(as of Feb 24,2021 22:30:23 UTC – Details)
For a world mired in catastrophe, nothing could be more urgent than the question of survival. In this theoretically and methodologically groundbreaking book, Adam Y. Stern calls for a critical reevaluation of survival as a contemporary regime of representation.
In Survival, Stern asks what texts, what institutions, and what traditions have made survival a recognizable element of our current political vocabulary. The book begins by suggesting that the interpretive key lies in the discursive prominence of "Jewish survival." Yet the Jewish example, he argues, is less a marker of Jewish history than an index of Christianity's impact on the modern, secular, political imagination. With this inversion, the book repositions Jewish survival as the supplemental effect and mask of a more capacious political theology of Christian survival.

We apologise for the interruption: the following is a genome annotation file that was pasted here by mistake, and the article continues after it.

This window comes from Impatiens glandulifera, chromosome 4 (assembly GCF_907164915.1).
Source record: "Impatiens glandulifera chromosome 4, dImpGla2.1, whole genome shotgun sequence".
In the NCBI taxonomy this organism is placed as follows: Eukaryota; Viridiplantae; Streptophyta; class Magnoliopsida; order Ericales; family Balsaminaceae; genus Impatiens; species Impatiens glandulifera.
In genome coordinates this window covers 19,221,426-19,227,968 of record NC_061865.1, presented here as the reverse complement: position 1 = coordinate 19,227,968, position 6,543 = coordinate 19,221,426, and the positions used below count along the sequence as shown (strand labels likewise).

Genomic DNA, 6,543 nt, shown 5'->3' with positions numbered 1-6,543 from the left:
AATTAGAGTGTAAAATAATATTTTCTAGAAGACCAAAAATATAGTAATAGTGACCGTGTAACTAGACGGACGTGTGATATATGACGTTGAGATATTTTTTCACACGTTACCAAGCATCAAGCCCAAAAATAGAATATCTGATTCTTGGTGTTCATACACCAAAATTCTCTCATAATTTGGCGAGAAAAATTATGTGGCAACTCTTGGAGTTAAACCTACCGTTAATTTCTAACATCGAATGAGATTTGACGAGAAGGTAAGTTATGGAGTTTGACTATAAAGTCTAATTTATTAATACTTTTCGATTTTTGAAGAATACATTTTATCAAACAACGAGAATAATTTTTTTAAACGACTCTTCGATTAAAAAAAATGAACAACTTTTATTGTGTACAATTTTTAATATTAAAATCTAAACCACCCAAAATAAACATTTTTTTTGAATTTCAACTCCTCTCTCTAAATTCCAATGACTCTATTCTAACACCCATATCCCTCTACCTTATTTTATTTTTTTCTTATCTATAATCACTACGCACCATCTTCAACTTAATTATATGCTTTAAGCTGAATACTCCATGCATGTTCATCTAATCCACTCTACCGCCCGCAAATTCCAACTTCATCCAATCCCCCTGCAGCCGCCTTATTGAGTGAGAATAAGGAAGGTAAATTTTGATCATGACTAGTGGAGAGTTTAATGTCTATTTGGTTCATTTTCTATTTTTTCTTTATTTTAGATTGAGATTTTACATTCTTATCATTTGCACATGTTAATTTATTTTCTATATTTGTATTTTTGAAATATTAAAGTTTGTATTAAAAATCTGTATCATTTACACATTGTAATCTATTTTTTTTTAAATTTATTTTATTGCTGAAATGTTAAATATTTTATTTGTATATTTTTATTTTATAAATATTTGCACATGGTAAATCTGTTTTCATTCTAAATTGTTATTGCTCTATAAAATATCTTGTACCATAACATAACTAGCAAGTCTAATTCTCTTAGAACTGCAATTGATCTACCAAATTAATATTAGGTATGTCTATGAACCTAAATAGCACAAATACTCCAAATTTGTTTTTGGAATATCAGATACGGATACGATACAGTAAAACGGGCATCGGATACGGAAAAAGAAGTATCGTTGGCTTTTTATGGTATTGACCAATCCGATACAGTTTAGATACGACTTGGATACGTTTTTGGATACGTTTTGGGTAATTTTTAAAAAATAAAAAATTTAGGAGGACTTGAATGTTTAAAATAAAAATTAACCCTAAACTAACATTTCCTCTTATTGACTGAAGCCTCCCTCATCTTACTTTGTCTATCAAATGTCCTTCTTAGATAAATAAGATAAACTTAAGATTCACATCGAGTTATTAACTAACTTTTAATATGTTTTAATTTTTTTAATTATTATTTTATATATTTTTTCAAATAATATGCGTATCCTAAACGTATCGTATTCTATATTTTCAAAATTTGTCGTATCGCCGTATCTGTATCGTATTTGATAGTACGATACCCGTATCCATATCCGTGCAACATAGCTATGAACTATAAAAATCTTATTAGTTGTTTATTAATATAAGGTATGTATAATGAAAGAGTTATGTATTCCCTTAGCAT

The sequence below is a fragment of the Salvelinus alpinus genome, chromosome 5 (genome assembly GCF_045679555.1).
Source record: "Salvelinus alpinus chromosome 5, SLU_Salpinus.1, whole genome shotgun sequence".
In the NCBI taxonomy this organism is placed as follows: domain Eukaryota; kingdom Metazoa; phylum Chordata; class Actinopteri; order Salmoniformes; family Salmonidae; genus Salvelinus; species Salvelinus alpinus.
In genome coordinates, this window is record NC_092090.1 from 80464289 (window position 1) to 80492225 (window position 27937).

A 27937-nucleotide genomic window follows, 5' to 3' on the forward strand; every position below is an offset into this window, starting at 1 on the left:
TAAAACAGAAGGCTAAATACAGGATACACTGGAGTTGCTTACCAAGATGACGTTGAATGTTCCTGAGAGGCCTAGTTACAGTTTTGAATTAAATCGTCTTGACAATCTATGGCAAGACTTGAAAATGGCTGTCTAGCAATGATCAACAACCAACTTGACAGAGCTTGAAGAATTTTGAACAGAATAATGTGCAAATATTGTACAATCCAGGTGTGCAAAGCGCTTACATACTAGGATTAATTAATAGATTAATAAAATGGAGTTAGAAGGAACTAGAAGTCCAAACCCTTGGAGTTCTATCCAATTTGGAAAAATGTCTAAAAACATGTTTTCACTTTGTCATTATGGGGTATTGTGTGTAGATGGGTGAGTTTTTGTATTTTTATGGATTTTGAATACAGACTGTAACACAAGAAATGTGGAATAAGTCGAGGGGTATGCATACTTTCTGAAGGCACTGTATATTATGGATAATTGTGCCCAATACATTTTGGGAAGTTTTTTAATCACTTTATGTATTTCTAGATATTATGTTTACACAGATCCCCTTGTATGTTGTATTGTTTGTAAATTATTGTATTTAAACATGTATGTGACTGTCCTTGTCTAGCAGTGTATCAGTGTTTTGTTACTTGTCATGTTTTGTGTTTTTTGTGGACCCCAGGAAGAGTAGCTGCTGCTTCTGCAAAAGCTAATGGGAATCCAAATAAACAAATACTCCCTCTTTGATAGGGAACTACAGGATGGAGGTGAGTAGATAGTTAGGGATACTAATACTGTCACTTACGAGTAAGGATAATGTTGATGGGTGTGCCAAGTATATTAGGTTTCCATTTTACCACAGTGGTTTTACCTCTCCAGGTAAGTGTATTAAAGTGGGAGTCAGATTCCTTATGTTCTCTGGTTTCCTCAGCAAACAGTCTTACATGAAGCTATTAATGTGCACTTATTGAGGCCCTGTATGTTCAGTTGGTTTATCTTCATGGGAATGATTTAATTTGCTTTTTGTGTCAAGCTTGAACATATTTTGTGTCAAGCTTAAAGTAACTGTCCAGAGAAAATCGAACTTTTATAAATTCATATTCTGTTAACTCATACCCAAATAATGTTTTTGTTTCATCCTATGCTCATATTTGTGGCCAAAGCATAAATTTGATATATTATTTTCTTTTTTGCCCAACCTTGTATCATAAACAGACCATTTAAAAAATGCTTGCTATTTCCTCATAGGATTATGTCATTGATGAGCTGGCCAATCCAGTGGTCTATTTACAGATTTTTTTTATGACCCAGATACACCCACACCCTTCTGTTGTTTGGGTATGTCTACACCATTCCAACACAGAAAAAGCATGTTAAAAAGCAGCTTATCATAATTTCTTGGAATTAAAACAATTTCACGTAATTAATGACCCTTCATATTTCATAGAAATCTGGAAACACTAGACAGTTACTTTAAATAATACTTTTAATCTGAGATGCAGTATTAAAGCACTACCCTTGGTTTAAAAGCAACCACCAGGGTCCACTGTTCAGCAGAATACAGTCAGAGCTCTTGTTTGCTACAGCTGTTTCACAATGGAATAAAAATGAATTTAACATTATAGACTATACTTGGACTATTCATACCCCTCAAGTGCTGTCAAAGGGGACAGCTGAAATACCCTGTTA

The argument proceeds by taking major moments in twentieth-century philosophy, theology, and political theory as occasions for collecting the scattered elements of survival's theological-political archive. Through readings of canonical texts by secular and Jewish thinkers—Hannah Arendt, Walter Benjamin, Franz Rosenzweig, and Sigmund Freud—Stern shows that survival belongs to a history of debates about the sovereignty and subjection of Christ's body. Interrogating survival as a rhetorical formation, the book intervenes in discussions about biopolitics, secularism, political theology, and the philosophy of religion.